NIAID Funding News July 1, 2015

Feature Articles

Opportunities and Resources

In The News

Advice Corner

New Funding Opportunities

Header: Feature Articles. 

Focus on Foreign Investigators: Eligibility Requirements

Among the institutes at NIH, NIAID is a leader in funding foreign investigators, in large part because many of the infectious diseases in our research portfolio impact public health abroad. For a recent example, read NIAID Director Dr. Anthony Fauci’s article “Ebola—Underscoring the Global Disparities in Health Care Resources.”

Given our international reach, we’ve planned a series of articles that will focus specifically on funding issues facing foreign investigators. In this first article, we look at funding eligibility requirements for investigators at foreign institutions. We will also preview several upcoming articles below.

Find an Opportunity

Reminder: The application due date for the Global Infectious Disease Research Administration Development Award for Low- and Middle-Income Country Institutions (G11) is July 15, 2015, so act quickly if you plan to apply. The award provides training opportunities for grants management officials at foreign institutions to promote best practices at their institutions. Read Train the Trainers on Global Research Administration to learn more.

If you are new to the NIH funding process, start by reading Types of Funding Opportunities, which explains the difference between investigator-initiated and targeted research and gives advice for determining whether a particular opportunity fits your research.

Once you’ve chosen your approach, you’ll want to keep the following resources handy:

Verify Your Eligibility

Every funding opportunity announcement (FOA) includes Section III. Eligibility Information. In this section, you will see text that specifically states whether foreign institutions are eligible for that FOA. For example, High-Priority Immunology Grants (R01) does not allow foreign entities to apply, whileAccelerating Improvements in the HIV Care Continuum (R01) does.

Although we often address principal investigators (PIs) as grantees, your organization submits the grant application and is therefore technically the recipient of funding. As such, when considering your eligibility for funding, it is your institution that matters most.

You may have also noticed that High-Priority Immunology Grants (R01) allows foreign components. Much of the NIH-funded research that takes place outside of the U.S. is completed through collaborations or subawards with a U.S. grantee—a topic we will discuss in more detail in a later issue.

The chart below shows the mechanisms for which an investigator at a foreign institution can and cannot submit an investigator-initiated application.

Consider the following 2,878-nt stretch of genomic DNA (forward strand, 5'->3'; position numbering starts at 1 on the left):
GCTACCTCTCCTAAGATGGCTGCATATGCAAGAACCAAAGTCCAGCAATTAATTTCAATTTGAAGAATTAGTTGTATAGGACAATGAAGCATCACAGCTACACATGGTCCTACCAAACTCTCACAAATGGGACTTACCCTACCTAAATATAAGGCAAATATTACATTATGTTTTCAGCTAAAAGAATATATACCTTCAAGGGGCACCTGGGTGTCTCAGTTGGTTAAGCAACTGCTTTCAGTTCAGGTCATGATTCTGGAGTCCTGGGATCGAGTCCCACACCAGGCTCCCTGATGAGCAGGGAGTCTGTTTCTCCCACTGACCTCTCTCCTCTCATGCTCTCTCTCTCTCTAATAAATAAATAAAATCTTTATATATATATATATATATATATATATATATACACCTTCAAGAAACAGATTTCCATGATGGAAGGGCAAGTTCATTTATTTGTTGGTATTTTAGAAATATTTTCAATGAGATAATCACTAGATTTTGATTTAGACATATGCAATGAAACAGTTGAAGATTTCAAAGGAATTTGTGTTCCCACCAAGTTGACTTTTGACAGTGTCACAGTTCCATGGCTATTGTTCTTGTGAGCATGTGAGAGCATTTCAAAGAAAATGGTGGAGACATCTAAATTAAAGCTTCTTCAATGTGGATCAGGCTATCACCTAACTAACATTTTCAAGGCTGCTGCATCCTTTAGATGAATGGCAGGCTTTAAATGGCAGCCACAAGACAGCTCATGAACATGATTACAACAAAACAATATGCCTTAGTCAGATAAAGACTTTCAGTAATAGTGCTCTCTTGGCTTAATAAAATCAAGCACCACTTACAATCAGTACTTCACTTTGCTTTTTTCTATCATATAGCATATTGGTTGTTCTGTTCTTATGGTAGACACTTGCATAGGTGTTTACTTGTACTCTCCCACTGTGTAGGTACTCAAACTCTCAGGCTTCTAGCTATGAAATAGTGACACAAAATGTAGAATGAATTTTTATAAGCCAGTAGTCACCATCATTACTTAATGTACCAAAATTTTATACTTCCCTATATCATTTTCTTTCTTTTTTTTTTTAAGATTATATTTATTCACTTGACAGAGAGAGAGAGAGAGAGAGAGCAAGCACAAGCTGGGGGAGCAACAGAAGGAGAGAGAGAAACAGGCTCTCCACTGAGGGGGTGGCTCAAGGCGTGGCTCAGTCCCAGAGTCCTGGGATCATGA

Foreign Institution Eligibility for Parent FOAs Supported by NIAID

Foreign Institutions Are Eligible Foreign Institutions Are Not Eligible
Research Project Grants (R01R03R21)


Investigator-Initiated Clinical Trial Planning (R34) and Implementation (R01U01) Grants

Some NRSA Fellowship Awards (F31F32)—Note: The individual PI must be a U.S. citizen or noncitizen national or have been lawfully admitted for permanent residence.

Administrative Supplements

NIAID Investigator-Initiated Program Project Applications (P01)


Small Business Technology Transfer (R41, R42) and Small Business Innovation Research (R43, R44) Grants

NRSA Individual Predoctoral M.D./Ph.D. or Other Dual-Doctoral Degree Fellowship (F30)

Career Development Awards (K awards)—Note: Foreign PIs at U.S. institutions are eligible for theK99/R00 award.

Training Grants (T32T35)

Academic Research Enhancement Award (R15)

NIH Support for Conferences and Scientific Meetings (R13/U13)

It’s important to remember that applications from foreign institutions must include either expertise or resources that are not easily available in the U.S.—for example, access to a unique study population.

Reviewers will assess whether comparable work is being done in the U.S., and if it is, the application will likely be less competitive in peer review. Those that score well in peer review are then put before NIAID’s advisory Council, where special consideration is given to the merits of funding research at a foreign institution.

You should also check the subsection Eligible Individuals (Program Director/Principal Investigator) within Section III. Eligibility Information to ensure that you are personally eligible. Typically, anyone with the skills, knowledge, and resources necessary to carry out the proposed research is eligible, although some targeted opportunities list additional requirements.